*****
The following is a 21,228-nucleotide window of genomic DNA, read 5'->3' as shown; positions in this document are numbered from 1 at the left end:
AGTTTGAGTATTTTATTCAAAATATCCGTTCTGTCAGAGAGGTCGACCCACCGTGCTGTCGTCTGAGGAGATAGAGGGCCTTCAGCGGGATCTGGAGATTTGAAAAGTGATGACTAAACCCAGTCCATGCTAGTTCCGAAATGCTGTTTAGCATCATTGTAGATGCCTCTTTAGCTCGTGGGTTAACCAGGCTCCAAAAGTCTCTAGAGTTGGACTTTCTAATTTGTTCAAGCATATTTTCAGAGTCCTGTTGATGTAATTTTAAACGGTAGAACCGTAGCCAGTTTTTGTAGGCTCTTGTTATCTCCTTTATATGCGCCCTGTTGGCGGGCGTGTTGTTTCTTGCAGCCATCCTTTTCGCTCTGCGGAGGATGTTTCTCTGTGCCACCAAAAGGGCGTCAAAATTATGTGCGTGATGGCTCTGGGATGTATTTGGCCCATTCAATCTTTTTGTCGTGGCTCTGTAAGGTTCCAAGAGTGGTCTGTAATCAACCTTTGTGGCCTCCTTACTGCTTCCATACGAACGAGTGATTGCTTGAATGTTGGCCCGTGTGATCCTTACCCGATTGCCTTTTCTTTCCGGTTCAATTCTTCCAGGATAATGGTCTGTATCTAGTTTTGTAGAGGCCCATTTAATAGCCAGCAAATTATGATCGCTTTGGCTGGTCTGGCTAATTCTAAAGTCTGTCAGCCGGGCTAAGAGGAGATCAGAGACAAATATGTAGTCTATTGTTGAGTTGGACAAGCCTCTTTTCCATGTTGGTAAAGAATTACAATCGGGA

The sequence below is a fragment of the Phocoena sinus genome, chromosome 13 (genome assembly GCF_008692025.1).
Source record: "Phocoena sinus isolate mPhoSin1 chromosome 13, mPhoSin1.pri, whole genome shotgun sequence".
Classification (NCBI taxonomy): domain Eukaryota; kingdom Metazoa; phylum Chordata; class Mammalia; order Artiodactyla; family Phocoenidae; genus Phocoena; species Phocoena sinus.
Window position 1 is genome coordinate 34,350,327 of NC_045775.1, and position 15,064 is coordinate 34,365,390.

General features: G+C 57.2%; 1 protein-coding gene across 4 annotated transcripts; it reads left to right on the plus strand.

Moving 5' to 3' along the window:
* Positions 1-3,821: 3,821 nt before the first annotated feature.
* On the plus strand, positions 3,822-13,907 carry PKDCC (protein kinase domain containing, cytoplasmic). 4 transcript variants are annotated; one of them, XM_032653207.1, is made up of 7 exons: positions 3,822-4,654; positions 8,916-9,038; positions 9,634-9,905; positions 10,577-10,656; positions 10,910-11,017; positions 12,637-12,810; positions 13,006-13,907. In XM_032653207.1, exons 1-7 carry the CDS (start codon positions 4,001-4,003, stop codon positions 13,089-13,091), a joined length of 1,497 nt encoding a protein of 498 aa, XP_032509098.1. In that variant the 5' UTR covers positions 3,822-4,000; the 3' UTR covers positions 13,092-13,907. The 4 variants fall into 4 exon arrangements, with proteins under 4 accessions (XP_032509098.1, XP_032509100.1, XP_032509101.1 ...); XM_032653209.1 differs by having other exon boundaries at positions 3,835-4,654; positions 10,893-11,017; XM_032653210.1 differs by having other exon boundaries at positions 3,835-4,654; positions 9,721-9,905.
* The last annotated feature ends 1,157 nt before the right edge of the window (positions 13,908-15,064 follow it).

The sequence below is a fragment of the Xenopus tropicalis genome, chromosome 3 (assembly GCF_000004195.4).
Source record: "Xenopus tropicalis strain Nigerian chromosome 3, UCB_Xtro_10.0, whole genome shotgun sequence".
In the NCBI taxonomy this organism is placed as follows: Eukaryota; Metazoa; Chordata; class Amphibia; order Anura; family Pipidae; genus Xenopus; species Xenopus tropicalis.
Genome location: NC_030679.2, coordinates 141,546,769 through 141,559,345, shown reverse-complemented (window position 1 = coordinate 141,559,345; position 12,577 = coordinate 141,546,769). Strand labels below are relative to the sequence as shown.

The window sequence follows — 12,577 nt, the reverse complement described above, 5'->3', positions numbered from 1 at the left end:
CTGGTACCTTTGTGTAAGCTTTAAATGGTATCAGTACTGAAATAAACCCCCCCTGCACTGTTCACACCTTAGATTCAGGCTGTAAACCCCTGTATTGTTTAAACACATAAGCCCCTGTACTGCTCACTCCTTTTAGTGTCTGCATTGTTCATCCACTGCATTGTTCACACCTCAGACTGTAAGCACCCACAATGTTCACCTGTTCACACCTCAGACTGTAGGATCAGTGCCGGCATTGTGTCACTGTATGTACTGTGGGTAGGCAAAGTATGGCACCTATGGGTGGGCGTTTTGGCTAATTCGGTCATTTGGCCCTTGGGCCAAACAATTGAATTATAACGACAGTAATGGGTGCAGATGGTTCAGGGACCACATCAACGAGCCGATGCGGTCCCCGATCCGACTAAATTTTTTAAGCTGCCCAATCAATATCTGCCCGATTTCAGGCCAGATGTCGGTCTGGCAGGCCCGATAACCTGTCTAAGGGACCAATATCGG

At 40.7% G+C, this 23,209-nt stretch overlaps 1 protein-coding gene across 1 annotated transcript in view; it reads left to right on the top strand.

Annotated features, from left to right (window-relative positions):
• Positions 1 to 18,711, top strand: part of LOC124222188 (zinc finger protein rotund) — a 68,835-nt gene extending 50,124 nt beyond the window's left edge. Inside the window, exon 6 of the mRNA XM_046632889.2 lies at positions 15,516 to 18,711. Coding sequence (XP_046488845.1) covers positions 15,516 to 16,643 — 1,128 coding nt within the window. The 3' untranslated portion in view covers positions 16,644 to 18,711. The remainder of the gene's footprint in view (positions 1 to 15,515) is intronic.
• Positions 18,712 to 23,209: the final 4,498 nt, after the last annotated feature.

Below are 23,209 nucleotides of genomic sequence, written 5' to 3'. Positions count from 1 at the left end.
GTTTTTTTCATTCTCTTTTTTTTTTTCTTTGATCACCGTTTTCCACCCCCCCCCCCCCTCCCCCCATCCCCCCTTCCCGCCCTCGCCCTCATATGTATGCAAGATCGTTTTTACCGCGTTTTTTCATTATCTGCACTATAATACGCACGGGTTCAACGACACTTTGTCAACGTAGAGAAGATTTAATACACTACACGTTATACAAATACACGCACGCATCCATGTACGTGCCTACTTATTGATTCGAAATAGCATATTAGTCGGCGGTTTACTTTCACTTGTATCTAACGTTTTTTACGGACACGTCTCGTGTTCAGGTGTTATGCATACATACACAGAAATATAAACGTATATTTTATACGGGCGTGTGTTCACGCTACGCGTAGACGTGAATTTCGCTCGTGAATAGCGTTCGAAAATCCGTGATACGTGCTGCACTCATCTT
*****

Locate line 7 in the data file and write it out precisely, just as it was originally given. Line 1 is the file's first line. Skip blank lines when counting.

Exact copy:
General features: G+C 57.2%; 1 protein-coding gene across 4 annotated transcripts; it reads left to right on the plus strand.